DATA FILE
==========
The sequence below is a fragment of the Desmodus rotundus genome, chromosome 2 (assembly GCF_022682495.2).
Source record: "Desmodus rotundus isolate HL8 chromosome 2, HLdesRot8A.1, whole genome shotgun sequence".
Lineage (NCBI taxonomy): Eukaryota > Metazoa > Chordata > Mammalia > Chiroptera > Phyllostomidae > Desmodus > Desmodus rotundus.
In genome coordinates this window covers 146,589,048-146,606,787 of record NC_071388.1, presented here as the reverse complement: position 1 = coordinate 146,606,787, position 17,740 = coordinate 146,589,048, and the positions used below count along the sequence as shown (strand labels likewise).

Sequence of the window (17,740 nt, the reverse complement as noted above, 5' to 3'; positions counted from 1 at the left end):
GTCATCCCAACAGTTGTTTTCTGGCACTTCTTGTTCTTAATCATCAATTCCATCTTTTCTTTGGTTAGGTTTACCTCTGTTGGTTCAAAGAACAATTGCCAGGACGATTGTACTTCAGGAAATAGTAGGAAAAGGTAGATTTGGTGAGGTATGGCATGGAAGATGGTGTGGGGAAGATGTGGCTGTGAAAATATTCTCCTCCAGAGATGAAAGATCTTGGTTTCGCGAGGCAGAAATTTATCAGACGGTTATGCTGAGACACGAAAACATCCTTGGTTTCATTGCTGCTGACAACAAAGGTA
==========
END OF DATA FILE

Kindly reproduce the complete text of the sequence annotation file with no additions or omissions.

The sequence below is a fragment of the Desmodus rotundus genome, chromosome 2 (assembly GCF_022682495.2).
Source record: "Desmodus rotundus isolate HL8 chromosome 2, HLdesRot8A.1, whole genome shotgun sequence".
Lineage (NCBI taxonomy): Eukaryota > Metazoa > Chordata > Mammalia > Chiroptera > Phyllostomidae > Desmodus > Desmodus rotundus.
In genome coordinates this window covers 146,589,048-146,606,787 of record NC_071388.1, presented here as the reverse complement: position 1 = coordinate 146,606,787, position 17,740 = coordinate 146,589,048, and the positions used below count along the sequence as shown (strand labels likewise).

Sequence of the window (17,740 nt, the reverse complement as noted above, 5' to 3'; positions counted from 1 at the left end):
GTCATCCCAACAGTTGTTTTCTGGCACTTCTTGTTCTTAATCATCAATTCCATCTTTTCTTTGGTTAGGTTTACCTCTGTTGGTTCAAAGAACAATTGCCAGGACGATTGTACTTCAGGAAATAGTAGGAAAAGGTAGATTTGGTGAGGTATGGCATGGAAGATGGTGTGGGGAAGATGTGGCTGTGAAAATATTCTCCTCCAGAGATGAAAGATCTTGGTTTCGCGAGGCAGAAATTTATCAGACGGTTATGCTGAGACACGAAAACATCCTTGGTTTCATTGCTGCTGACAACAAAGGTA